and what you would do on the shell:

I am not trying to convert you, but at least convince you that autotools does the right thing for those who use it. I'd be delighted to discuss and implement with you how your project could/would look like if it were to use autotools. Then you can still decide.

28 Sep 2007 01:12 Avatar jengelh

Re: Thank you

> How did it come to mind to call that dir "obj". Why not "output" or something else? And I can create next to it "obj2" and "obj3" and my colleague developer "obj4" and "obj4/second_try" and at the end of the day we will have a hard time "to sort the wheat from the chaff". It would have been more interesting to have (make --platform=m64 --type=dbg)

Yes, you can have multiple obj dirs in various locations, owned by different people, with a name you choose, with the flags you like. `cd ~/proj; /usr/src/proj/configure --build=x86_64-unknown-linux --enable-debug` for example, whose flags you only need to enter once instead of each `make` invocation. "--build" is even a standardized option. While "--enable-debug" is not, it is still much more common than adding "--platform" or thelike to one flavor of 'make' (you would have to add it to all flavors of Make; GNU, Solaris, BSD... - tough luck). At the same, adding options like these to 'make' goes gainst the unix principle. 'make' should do "is this target newer? rebuild", and not fiddle with platform details.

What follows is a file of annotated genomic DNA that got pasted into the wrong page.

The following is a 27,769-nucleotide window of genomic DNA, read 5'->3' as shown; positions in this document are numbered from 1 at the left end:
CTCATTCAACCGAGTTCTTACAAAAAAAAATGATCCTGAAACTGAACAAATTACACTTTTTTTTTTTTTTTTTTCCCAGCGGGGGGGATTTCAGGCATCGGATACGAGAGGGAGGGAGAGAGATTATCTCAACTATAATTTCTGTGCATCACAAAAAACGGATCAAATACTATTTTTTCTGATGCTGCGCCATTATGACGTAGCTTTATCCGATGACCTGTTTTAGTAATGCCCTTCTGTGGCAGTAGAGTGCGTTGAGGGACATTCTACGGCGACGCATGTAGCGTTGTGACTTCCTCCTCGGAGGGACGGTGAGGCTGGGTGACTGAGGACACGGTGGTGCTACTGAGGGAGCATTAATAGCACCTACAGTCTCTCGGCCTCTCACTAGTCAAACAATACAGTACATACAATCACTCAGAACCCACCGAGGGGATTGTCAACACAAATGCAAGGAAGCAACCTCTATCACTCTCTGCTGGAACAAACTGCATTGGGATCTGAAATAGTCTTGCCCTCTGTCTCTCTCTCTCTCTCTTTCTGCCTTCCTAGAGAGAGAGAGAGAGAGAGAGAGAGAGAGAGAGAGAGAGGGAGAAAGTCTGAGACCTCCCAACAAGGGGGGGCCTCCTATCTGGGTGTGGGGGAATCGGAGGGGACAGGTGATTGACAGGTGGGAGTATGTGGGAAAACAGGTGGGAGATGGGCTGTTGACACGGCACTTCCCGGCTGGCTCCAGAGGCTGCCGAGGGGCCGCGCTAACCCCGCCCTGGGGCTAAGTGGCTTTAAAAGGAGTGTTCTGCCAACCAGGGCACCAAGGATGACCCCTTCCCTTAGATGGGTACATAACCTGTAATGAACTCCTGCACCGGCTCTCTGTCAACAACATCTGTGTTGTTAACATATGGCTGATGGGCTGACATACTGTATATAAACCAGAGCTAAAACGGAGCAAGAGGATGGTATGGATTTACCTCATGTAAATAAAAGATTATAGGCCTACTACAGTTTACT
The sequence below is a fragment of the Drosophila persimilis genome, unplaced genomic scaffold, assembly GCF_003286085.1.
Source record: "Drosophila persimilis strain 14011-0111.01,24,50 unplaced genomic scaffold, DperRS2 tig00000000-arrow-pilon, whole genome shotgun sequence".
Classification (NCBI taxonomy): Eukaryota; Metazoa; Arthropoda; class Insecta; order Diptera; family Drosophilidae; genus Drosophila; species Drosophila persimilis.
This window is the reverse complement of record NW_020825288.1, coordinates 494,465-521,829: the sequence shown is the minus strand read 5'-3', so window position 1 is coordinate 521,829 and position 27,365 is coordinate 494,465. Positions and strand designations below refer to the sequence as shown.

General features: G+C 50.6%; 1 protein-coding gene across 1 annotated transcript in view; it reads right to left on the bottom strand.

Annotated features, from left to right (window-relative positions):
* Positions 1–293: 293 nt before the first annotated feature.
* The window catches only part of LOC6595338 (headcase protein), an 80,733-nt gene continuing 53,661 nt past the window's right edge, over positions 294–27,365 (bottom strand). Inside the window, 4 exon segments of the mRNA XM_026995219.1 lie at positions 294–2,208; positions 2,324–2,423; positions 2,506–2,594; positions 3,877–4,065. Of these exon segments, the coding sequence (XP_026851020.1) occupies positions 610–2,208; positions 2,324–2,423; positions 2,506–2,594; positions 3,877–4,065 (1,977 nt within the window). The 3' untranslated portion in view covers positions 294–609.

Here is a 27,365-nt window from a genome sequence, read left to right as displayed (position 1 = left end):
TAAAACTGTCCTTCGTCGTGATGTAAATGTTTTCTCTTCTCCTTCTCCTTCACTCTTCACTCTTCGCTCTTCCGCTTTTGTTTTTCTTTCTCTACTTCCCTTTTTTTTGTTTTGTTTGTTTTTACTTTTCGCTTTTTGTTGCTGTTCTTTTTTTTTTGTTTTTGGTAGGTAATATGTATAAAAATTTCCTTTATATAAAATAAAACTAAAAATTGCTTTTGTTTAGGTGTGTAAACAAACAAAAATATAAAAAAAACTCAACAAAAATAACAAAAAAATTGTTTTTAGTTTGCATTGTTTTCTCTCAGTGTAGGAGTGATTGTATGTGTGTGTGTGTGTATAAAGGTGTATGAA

27 Sep 2007 18:59 Avatar buildsmith

Re: Thank you

> Thank you for a good laugh.

You are welcome. Although I have a difficult time

to understand what can I learn from you laughing

at my needs, even assuming that my needs

are narrow minded.

> although make can be blamed of various

> things, the fact you'd be better served

> by something more narrow-minded does not

> belong among them.

Granted. I would have been better served

by a more narrow-minded tool (a long time ago,

before I moved to other build systems).

A lot of my criticism only applies to the tool

if it is used to build some files (I still believe

that's the most frequent use case) and there

was no word of caution in the article

that it doesn't apply to other uses.

> If you run random programs (e.g.

> `halt') without arguments to see what

> they do, you deserve the burns.

You need to work a bit on your attitude.

People do make mistakes. Place yourself for

a second in the place of a developer having

to go to his boss to admit a mistake.

Would you like your boss to think

on the line "you deserve the burns"?